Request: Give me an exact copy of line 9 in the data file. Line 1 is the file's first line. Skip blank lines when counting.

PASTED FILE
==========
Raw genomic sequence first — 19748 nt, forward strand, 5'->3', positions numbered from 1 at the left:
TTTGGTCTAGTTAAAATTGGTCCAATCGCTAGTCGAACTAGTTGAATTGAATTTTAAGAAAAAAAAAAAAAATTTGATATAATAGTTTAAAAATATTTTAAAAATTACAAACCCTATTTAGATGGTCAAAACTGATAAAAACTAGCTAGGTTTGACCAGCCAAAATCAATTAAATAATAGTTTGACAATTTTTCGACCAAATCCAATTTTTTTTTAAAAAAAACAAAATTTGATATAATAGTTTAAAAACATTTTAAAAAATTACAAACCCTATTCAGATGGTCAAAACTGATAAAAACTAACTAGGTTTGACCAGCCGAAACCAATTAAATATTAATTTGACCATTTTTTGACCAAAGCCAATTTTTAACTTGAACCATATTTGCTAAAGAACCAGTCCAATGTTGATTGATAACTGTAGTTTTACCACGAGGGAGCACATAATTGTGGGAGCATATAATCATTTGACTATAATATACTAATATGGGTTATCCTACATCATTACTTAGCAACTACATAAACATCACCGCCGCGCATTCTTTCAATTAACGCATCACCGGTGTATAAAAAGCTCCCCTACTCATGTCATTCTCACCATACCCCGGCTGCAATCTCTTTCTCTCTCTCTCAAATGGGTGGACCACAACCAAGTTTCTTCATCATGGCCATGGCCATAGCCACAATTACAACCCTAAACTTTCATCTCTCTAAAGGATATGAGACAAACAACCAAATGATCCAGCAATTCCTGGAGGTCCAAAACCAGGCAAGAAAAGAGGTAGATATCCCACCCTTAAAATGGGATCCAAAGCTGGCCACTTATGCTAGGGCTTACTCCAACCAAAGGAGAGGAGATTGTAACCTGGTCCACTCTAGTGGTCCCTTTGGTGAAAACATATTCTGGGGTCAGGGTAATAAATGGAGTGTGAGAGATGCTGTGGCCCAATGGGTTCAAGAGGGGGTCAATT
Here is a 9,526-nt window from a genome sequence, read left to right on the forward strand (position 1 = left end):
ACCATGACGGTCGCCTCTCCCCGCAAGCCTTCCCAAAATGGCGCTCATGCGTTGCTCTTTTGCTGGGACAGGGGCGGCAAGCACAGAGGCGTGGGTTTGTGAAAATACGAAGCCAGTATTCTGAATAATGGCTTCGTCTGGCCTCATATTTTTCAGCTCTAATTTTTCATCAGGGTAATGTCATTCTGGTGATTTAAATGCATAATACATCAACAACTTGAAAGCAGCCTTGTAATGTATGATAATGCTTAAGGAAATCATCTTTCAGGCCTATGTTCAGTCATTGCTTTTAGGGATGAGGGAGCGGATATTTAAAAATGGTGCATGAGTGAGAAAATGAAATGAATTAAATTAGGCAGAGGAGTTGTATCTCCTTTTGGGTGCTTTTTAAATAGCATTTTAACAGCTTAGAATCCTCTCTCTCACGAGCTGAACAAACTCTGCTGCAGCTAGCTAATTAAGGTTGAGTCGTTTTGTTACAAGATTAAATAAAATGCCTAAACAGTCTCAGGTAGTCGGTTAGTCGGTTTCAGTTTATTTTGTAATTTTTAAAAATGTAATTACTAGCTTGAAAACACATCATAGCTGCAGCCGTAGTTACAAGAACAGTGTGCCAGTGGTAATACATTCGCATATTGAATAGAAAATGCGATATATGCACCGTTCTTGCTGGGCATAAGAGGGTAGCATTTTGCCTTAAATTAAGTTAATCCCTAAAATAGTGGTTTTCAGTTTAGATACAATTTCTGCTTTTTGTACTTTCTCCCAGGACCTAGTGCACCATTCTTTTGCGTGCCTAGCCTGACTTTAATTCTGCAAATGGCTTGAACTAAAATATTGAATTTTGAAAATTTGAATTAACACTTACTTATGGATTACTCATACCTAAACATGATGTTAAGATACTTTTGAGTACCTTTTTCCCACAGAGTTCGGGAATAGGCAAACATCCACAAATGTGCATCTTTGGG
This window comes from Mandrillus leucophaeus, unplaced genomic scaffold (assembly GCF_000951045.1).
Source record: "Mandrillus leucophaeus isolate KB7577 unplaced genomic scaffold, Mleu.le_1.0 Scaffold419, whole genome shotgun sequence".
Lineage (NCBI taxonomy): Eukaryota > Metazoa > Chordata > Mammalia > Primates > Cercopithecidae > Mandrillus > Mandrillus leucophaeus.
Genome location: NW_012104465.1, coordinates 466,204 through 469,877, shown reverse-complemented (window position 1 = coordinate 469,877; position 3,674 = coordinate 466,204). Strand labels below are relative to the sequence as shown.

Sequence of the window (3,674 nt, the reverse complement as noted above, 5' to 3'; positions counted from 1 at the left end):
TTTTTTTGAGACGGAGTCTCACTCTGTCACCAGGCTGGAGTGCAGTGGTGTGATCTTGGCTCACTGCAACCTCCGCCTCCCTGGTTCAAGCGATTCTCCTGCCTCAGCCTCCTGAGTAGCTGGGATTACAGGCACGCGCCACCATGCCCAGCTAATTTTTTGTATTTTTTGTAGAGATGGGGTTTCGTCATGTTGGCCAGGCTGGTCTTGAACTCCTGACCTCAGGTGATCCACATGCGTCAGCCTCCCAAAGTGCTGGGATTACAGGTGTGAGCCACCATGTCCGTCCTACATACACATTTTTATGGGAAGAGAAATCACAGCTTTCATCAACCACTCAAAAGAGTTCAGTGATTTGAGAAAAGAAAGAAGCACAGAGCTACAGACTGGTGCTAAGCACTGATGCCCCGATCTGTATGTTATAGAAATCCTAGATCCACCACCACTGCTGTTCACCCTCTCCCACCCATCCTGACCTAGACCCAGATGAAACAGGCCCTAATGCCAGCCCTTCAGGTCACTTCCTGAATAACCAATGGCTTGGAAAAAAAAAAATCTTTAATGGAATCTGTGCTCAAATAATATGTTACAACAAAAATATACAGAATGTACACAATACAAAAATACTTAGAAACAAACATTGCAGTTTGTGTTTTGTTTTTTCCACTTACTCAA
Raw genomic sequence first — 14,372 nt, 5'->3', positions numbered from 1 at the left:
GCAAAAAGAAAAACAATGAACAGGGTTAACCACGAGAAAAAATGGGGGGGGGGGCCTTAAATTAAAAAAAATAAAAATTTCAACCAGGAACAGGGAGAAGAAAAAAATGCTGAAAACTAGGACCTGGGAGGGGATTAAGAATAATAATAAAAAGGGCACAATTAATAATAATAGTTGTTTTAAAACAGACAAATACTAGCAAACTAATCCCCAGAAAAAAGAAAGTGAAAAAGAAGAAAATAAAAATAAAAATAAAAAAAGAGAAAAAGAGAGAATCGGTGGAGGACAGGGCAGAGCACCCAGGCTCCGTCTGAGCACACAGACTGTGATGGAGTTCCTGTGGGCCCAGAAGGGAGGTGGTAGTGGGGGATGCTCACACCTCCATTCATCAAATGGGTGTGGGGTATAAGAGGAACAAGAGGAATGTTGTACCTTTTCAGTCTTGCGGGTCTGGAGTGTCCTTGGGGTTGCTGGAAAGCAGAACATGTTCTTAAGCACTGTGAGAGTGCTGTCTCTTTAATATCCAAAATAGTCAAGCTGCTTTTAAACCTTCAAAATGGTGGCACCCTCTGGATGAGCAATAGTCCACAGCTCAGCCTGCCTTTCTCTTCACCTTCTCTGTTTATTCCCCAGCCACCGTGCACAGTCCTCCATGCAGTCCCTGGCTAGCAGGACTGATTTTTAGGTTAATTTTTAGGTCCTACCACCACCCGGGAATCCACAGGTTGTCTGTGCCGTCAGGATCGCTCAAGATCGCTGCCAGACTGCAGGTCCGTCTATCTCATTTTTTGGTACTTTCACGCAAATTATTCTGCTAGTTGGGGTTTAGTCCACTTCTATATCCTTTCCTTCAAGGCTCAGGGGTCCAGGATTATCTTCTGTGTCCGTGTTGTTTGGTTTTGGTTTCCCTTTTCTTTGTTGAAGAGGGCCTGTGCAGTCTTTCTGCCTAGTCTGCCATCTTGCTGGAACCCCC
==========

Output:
Sequence of the window (3,674 nt, the reverse complement as noted above, 5' to 3'; positions counted from 1 at the left end):